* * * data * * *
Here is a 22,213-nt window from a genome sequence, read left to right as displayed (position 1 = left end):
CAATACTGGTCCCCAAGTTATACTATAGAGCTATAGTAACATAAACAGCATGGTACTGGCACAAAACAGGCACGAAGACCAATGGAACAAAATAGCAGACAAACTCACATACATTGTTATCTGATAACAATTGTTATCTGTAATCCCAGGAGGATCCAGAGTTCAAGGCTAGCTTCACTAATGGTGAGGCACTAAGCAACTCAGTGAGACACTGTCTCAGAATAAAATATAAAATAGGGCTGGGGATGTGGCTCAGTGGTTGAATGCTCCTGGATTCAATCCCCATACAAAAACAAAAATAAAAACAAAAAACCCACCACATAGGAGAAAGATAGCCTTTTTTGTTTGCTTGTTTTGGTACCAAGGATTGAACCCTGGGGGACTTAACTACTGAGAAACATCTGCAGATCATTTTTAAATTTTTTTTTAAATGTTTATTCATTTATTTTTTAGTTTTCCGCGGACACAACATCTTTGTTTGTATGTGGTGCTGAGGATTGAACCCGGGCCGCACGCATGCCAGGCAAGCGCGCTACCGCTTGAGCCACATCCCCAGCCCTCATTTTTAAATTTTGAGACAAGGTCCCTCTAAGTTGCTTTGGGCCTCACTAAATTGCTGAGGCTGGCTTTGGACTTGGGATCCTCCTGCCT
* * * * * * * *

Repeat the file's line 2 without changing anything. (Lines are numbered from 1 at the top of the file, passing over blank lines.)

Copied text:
CAATACTGGTCCCCAAGTTATACTATAGAGCTATAGTAACATAAACAGCATGGTACTGGCACAAAACAGGCACGAAGACCAATGGAACAAAATAGCAGACAAACTCACATACATTGTTATCTGATAACAATTGTTATCTGTAATCCCAGGAGGATCCAGAGTTCAAGGCTAGCTTCACTAATGGTGAGGCACTAAGCAACTCAGTGAGACACTGTCTCAGAATAAAATATAAAATAGGGCTGGGGATGTGGCTCAGTGGTTGAATGCTCCTGGATTCAATCCCCATACAAAAACAAAAATAAAAACAAAAAACCCACCACATAGGAGAAAGATAGCCTTTTTTGTTTGCTTGTTTTGGTACCAAGGATTGAACCCTGGGGGACTTAACTACTGAGAAACATCTGCAGATCATTTTTAAATTTTTTTTTAAATGTTTATTCATTTATTTTTTAGTTTTCCGCGGACACAACATCTTTGTTTGTATGTGGTGCTGAGGATTGAACCCGGGCCGCACGCATGCCAGGCAAGCGCGCTACCGCTTGAGCCACATCCCCAGCCCTCATTTTTAAATTTTGAGACAAGGTCCCTCTAAGTTGCTTTGGGCCTCACTAAATTGCTGAGGCTGGCTTTGGACTTGGGATCCTCCTGCCT